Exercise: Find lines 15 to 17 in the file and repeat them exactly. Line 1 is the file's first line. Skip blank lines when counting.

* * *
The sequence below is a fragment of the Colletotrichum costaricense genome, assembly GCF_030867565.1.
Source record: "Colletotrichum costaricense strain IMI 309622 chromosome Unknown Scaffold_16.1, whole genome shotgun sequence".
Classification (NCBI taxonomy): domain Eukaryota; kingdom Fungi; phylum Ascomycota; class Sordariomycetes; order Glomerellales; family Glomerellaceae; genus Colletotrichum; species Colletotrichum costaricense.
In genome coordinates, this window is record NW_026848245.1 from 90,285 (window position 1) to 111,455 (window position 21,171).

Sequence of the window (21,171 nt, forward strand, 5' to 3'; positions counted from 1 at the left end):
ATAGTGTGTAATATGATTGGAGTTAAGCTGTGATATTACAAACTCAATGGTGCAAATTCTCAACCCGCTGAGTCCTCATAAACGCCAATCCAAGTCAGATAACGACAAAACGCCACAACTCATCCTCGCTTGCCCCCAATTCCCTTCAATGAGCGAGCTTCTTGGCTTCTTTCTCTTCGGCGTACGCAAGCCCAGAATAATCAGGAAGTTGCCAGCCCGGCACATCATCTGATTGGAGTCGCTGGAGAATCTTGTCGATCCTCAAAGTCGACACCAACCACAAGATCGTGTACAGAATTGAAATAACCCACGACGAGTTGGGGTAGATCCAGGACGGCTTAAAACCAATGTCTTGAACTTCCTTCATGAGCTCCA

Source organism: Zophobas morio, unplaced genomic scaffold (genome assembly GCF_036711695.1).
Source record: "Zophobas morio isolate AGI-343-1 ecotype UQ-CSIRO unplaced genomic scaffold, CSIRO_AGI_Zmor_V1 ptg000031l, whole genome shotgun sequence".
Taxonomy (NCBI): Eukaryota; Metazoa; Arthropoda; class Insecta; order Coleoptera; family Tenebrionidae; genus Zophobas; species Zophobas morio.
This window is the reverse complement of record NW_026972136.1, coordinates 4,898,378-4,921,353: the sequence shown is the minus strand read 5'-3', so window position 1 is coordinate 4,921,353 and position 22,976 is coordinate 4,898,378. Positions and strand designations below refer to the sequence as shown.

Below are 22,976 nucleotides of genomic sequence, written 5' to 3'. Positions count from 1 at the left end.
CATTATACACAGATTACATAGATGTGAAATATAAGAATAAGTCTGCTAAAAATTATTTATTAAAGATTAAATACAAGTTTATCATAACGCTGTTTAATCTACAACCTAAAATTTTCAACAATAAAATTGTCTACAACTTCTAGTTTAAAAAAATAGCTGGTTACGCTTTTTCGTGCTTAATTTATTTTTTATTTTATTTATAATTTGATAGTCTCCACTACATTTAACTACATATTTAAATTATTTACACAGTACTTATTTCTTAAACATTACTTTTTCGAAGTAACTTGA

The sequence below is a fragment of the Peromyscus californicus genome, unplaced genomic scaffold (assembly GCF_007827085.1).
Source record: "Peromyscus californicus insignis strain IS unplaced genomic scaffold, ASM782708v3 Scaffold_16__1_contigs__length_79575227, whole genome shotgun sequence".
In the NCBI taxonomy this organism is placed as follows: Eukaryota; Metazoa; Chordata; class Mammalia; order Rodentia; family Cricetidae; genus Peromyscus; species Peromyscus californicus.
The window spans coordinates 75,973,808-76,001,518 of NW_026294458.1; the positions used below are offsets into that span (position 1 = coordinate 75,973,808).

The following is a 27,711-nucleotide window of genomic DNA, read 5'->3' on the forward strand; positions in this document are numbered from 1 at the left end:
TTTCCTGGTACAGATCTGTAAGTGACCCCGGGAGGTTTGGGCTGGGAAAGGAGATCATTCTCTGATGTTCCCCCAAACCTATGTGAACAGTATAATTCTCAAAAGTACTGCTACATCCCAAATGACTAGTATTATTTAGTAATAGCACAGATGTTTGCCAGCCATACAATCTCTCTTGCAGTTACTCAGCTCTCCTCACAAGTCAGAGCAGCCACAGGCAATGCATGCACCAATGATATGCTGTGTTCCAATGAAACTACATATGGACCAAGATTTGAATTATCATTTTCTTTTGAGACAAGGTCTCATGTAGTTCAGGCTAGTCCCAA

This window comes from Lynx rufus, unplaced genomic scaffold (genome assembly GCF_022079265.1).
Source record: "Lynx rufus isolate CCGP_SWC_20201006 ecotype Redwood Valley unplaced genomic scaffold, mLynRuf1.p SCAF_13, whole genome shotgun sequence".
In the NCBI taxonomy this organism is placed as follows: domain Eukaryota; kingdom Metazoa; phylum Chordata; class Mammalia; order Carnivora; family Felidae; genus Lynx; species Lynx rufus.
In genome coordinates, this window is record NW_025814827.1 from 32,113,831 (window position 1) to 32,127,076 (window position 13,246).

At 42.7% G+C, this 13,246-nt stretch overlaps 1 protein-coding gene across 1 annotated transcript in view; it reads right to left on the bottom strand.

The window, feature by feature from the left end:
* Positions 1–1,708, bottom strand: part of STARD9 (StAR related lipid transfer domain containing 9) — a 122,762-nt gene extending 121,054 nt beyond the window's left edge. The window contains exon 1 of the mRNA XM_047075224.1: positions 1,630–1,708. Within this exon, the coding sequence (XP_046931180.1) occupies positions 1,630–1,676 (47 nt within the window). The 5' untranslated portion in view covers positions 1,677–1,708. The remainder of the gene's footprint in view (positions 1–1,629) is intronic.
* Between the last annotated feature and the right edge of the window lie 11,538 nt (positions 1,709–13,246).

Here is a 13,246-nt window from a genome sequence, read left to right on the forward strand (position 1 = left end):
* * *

In the NCBI taxonomy this organism is placed as follows: Eukaryota; Metazoa; Chordata; class Mammalia; order Rodentia; family Cricetidae; genus Peromyscus; species Peromyscus californicus.
The window spans coordinates 75,973,808-76,001,518 of NW_026294458.1; the positions used below are offsets into that span (position 1 = coordinate 75,973,808).

The following is a 27,711-nucleotide window of genomic DNA, read 5'->3' on the forward strand; positions in this document are numbered from 1 at the left end: